Midlife realities

When I marked the new year in 2012, I was excited about having a whole year in which to contemplate turning forty. There is so much excitement and hope in that number, I thought. I planned for several months how I would celebrate and what intentional shift of priorities I could orchestrate to begin the second half of my life.

I remember my mom’s friends celebrating her fortieth with black balloons and over-the-hill nonsense. Baby Boomers are not known for either perspective or subtlety and over-the-hill parties were very chic. Also the life expectancy was much lower back then and people really thought that 40 was more than halfway to dead.

Now, we are told by dreadful checkout-line magazines and gerontologists alike: fifty is the new forty.

Well I happily anticipated forty, hoping with the milestone that I’d get my life together, get a few more adorable grey hairs, and finally think of myself as adult. I thought a midlife crisis was impossible for me, not just because of this delightfully plucky attitude, but because I have at least three midlife crises a year, and my brain must certainly have hit all the low points of existential crisis by now.

What I didn’t foresee about 40, what I didn’t appreciate about midlife until I got there, is this: the inescapable and rude reality is forty isn’t about goals and perspective and living your best life for the rest of your life.

Forty is about everyone around you slowly dying.

Parents. Friends. Colleagues. The people I care about are having surgeries and tumors and divorces and memorials, not babies and graduations and new jobs. The downward slide of forty isn’t about “oh, boo-hoo I’m not vital anymore.” That’s ridiculous. The reason behind many midlife crises, I’m now finding, is that forty seems tips life from waxing to waning.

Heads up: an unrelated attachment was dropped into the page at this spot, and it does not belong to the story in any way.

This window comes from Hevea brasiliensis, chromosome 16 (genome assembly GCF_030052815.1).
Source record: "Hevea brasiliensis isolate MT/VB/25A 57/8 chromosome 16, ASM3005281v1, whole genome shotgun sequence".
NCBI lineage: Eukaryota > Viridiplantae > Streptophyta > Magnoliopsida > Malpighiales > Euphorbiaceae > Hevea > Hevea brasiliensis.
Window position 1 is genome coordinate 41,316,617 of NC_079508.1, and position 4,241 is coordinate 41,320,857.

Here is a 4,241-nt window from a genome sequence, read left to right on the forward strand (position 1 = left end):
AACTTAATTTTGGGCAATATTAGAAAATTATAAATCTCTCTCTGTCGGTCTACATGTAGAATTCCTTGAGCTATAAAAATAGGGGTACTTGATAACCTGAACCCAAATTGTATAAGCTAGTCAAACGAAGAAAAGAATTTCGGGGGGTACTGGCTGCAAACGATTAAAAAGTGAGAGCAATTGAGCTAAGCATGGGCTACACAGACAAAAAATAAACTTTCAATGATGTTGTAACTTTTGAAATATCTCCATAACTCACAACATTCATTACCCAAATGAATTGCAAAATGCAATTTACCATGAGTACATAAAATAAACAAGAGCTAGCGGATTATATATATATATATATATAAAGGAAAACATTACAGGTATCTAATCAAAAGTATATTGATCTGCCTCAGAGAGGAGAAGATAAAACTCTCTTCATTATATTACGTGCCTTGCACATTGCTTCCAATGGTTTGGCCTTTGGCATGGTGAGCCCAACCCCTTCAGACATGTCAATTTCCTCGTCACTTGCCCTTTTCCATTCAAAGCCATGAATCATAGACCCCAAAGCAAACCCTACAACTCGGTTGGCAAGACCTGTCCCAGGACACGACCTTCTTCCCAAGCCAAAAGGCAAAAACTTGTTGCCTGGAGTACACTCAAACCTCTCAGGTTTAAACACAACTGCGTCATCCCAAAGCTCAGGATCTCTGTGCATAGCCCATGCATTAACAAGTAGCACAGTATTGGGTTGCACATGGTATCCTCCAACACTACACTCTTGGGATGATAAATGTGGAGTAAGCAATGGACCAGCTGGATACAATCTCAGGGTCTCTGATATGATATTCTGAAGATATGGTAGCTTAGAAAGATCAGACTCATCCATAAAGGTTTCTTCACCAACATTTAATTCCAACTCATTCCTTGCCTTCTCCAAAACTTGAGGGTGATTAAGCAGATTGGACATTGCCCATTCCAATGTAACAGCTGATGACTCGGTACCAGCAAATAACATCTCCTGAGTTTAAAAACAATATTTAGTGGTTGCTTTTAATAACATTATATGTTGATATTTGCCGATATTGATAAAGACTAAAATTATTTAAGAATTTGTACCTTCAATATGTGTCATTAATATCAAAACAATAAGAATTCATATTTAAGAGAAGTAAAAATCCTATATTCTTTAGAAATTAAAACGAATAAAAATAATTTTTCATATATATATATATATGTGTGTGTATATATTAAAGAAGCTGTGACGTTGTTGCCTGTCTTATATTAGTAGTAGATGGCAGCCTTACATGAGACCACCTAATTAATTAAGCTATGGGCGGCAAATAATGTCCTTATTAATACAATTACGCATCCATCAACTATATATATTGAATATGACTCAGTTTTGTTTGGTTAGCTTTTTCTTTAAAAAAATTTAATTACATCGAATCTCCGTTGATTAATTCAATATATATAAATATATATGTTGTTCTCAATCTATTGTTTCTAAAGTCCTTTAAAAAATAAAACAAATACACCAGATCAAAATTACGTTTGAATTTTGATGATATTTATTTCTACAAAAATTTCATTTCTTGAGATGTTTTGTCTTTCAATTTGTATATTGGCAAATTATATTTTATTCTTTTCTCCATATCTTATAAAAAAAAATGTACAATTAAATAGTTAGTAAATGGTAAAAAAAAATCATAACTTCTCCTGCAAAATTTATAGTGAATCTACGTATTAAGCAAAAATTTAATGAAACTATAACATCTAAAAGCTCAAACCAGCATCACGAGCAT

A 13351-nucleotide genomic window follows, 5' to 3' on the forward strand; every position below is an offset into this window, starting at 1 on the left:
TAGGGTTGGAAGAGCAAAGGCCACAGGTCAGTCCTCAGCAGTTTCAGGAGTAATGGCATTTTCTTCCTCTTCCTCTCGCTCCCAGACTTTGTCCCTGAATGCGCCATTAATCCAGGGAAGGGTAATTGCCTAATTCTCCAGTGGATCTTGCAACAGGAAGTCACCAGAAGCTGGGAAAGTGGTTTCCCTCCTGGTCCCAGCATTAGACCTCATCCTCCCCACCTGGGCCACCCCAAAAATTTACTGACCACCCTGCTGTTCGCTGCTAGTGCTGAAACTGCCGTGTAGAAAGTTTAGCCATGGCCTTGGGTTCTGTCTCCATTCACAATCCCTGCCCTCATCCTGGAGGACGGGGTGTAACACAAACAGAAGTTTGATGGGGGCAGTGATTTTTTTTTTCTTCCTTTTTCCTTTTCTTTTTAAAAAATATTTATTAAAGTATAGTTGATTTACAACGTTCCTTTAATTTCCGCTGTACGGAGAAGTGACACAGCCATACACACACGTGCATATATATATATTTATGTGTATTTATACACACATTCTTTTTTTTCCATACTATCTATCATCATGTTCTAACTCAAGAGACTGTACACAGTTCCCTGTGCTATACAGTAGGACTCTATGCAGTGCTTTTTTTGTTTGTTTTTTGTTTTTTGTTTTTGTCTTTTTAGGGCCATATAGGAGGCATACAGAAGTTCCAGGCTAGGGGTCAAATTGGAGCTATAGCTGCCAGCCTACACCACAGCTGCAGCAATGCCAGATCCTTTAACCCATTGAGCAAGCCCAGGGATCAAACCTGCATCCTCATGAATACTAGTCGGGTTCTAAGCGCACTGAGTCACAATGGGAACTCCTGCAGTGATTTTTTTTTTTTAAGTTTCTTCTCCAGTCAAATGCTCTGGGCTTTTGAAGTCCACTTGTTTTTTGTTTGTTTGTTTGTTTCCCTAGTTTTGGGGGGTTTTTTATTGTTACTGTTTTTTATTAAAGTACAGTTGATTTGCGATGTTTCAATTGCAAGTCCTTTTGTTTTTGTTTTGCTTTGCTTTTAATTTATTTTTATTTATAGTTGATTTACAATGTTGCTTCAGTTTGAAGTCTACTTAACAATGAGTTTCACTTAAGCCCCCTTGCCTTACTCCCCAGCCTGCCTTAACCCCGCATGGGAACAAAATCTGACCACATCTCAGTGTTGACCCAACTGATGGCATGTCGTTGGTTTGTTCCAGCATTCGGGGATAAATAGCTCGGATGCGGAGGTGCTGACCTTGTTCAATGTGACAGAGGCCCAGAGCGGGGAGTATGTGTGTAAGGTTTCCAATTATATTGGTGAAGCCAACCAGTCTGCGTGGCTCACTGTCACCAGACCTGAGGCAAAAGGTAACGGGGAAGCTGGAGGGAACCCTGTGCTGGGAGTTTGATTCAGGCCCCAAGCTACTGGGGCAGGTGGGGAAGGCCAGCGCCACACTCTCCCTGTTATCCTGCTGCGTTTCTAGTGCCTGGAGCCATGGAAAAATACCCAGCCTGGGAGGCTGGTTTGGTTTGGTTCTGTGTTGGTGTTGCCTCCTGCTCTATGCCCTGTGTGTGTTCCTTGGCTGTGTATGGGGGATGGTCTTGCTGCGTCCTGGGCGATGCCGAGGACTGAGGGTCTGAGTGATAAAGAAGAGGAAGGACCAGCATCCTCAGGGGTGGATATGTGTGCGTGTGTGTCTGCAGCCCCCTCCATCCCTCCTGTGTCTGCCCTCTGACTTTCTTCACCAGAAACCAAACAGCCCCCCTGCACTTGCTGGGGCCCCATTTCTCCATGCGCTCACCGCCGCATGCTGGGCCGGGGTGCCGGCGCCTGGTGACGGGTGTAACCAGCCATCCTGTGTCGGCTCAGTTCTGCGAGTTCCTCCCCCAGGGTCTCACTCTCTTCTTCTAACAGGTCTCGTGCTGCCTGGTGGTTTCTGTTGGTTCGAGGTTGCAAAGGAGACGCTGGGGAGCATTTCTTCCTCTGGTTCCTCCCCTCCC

We all know mortality as a fundamental truth of the human condition. But we don’t know it as intimately as we will. I remember when my grandparents were in their seventies. Three of four died.  And their friends died. And to me, in my twenties, that was something that old people did.

And they do. Don’t get me wrong. Old people do, in fact, die.

But the shock of forty was that grandparents aren’t the reason we’re at funerals any more. Parents are dying. Contemporaries are dying. Forty is a slap in the face that says, “Guess what? There is very little distance any more between you, those you love, and death. We’re going to fall off this cliff together, and soon.”

Forty is about certainty and camaraderie falling away as one by one the people we know intimately, not the loved ones removed by several generations but the people we need and enjoy and talk to every day, get divorced and sick and sad and angry and, eventually, dead.

Forty means everyone gets dead? Certainly that’s not what I’m saying, and not just because it’s grammatically clunky.  There are still graduations and births and marriages and joy and life left in life after forty.

But we’re not having those moments. We’re watching younger generations have those moments. We’re bystanders. We’re wise, knowing, grey, and wonderful. And we’re attending other people’s joys while engaging in our contemporaries’ decline.